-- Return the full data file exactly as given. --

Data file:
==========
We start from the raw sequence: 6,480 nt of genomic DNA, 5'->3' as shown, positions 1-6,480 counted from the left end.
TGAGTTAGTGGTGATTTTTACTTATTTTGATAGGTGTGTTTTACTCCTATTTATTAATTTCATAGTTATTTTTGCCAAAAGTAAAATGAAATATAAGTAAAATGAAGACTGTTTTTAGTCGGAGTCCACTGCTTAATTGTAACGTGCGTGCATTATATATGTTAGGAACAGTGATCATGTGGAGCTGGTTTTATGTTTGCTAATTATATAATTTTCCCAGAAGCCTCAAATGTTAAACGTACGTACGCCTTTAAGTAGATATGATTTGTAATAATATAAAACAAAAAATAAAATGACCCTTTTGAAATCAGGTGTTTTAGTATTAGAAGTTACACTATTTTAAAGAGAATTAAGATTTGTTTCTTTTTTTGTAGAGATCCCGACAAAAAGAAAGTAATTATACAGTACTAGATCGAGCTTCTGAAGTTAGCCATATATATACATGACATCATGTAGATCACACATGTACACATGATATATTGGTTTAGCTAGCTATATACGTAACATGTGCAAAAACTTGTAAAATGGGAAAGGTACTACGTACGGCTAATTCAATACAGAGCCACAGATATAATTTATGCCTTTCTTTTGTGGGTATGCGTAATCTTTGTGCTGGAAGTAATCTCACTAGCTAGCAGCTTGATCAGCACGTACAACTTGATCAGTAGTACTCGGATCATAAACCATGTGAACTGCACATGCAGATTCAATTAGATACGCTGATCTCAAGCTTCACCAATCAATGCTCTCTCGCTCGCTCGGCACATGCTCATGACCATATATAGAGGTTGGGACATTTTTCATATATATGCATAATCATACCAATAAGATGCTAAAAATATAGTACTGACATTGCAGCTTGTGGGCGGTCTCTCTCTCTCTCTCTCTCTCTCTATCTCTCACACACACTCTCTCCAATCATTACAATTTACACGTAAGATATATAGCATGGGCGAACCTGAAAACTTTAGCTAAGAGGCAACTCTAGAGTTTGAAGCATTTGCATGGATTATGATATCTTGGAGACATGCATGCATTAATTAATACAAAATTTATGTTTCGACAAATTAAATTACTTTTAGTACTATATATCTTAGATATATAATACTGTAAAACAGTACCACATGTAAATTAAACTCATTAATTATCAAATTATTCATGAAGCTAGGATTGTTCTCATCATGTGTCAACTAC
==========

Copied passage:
We start from the raw sequence: 6,480 nt of genomic DNA, 5'->3' as shown, positions 1-6,480 counted from the left end.
TGAGTTAGTGGTGATTTTTACTTATTTTGATAGGTGTGTTTTACTCCTATTTATTAATTTCATAGTTATTTTTGCCAAAAGTAAAATGAAATATAAGTAAAATGAAGACTGTTTTTAGTCGGAGTCCACTGCTTAATTGTAACGTGCGTGCATTATATATGTTAGGAACAGTGATCATGTGGAGCTGGTTTTATGTTTGCTAATTATATAATTTTCCCAGAAGCCTCAAATGTTAAACGTACGTACGCCTTTAAGTAGATATGATTTGTAATAATATAAAACAAAAAATAAAATGACCCTTTTGAAATCAGGTGTTTTAGTATTAGAAGTTACACTATTTTAAAGAGAATTAAGATTTGTTTCTTTTTTTGTAGAGATCCCGACAAAAAGAAAGTAATTATACAGTACTAGATCGAGCTTCTGAAGTTAGCCATATATATACATGACATCATGTAGATCACACATGTACACATGATATATTGGTTTAGCTAGCTATATACGTAACATGTGCAAAAACTTGTAAAATGGGAAAGGTACTACGTACGGCTAATTCAATACAGAGCCACAGATATAATTTATGCCTTTCTTTTGTGGGTATGCGTAATCTTTGTGCTGGAAGTAATCTCACTAGCTAGCAGCTTGATCAGCACGTACAACTTGATCAGTAGTACTCGGATCATAAACCATGTGAACTGCACATGCAGATTCAATTAGATACGCTGATCTCAAGCTTCACCAATCAATGCTCTCTCGCTCGCTCGGCACATGCTCATGACCATATATAGAGGTTGGGACATTTTTCATATATATGCATAATCATACCAATAAGATGCTAAAAATATAGTACTGACATTGCAGCTTGTGGGCGGTCTCTCTCTCTCTCTCTCTCTCTCTATCTCTCACACACACTCTCTCCAATCATTACAATTTACACGTAAGATATATAGCATGGGCGAACCTGAAAACTTTAGCTAAGAGGCAACTCTAGAGTTTGAAGCATTTGCATGGATTATGATATCTTGGAGACATGCATGCATTAATTAATACAAAATTTATGTTTCGACAAATTAAATTACTTTTAGTACTATATATCTTAGATATATAATACTGTAAAACAGTACCACATGTAAATTAAACTCATTAATTATCAAATTATTCATGAAGCTAGGATTGTTCTCATCATGTGTCAACTAC